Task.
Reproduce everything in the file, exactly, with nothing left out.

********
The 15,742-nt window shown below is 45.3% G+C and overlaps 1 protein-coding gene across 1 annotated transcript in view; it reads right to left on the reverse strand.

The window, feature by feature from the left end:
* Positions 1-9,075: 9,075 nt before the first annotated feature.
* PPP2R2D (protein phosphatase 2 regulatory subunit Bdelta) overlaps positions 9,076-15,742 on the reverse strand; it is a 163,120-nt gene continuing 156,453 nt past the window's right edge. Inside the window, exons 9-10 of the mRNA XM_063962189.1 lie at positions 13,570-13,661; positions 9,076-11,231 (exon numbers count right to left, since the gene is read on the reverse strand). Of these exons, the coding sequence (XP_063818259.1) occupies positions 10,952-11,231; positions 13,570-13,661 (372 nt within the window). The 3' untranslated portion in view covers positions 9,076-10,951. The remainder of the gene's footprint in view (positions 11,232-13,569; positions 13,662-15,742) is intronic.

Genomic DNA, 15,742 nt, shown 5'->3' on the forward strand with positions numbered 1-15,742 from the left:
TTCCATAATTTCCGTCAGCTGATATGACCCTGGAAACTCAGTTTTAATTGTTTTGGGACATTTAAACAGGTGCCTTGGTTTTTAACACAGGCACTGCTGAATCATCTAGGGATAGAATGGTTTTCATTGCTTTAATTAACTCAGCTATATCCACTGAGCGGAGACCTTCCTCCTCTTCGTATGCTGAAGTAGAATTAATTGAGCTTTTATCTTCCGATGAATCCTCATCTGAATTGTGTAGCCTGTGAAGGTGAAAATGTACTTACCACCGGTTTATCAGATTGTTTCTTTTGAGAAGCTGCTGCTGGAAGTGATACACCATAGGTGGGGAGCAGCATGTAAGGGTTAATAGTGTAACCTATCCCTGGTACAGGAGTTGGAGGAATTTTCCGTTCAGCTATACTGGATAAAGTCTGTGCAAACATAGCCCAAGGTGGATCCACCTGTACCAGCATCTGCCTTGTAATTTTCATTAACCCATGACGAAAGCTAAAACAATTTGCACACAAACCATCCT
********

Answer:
The 15,742-nt window shown below is 45.3% G+C and overlaps 1 protein-coding gene across 1 annotated transcript in view; it reads right to left on the reverse strand.

The window, feature by feature from the left end:
* Positions 1-9,075: 9,075 nt before the first annotated feature.
* PPP2R2D (protein phosphatase 2 regulatory subunit Bdelta) overlaps positions 9,076-15,742 on the reverse strand; it is a 163,120-nt gene continuing 156,453 nt past the window's right edge. Inside the window, exons 9-10 of the mRNA XM_063962189.1 lie at positions 13,570-13,661; positions 9,076-11,231 (exon numbers count right to left, since the gene is read on the reverse strand). Of these exons, the coding sequence (XP_063818259.1) occupies positions 10,952-11,231; positions 13,570-13,661 (372 nt within the window). The 3' untranslated portion in view covers positions 9,076-10,951. The remainder of the gene's footprint in view (positions 11,232-13,569; positions 13,662-15,742) is intronic.

Genomic DNA, 15,742 nt, shown 5'->3' on the forward strand with positions numbered 1-15,742 from the left:
TTCCATAATTTCCGTCAGCTGATATGACCCTGGAAACTCAGTTTTAATTGTTTTGGGACATTTAAACAGGTGCCTTGGTTTTTAACACAGGCACTGCTGAATCATCTAGGGATAGAATGGTTTTCATTGCTTTAATTAACTCAGCTATATCCACTGAGCGGAGACCTTCCTCCTCTTCGTATGCTGAAGTAGAATTAATTGAGCTTTTATCTTCCGATGAATCCTCATCTGAATTGTGTAGCCTGTGAAGGTGAAAATGTACTTACCACCGGTTTATCAGATTGTTTCTTTTGAGAAGCTGCTGCTGGAAGTGATACACCATAGGTGGGGAGCAGCATGTAAGGGTTAATAGTGTAACCTATCCCTGGTACAGGAGTTGGAGGAATTTTCCGTTCAGCTATACTGGATAAAGTCTGTGCAAACATAGCCCAAGGTGGATCCACCTGTACCAGCATCTGCCTTGTAATTTTCATTAACCCATGACGAAAGCTAAAACAATTTGCACACAAACCATCCT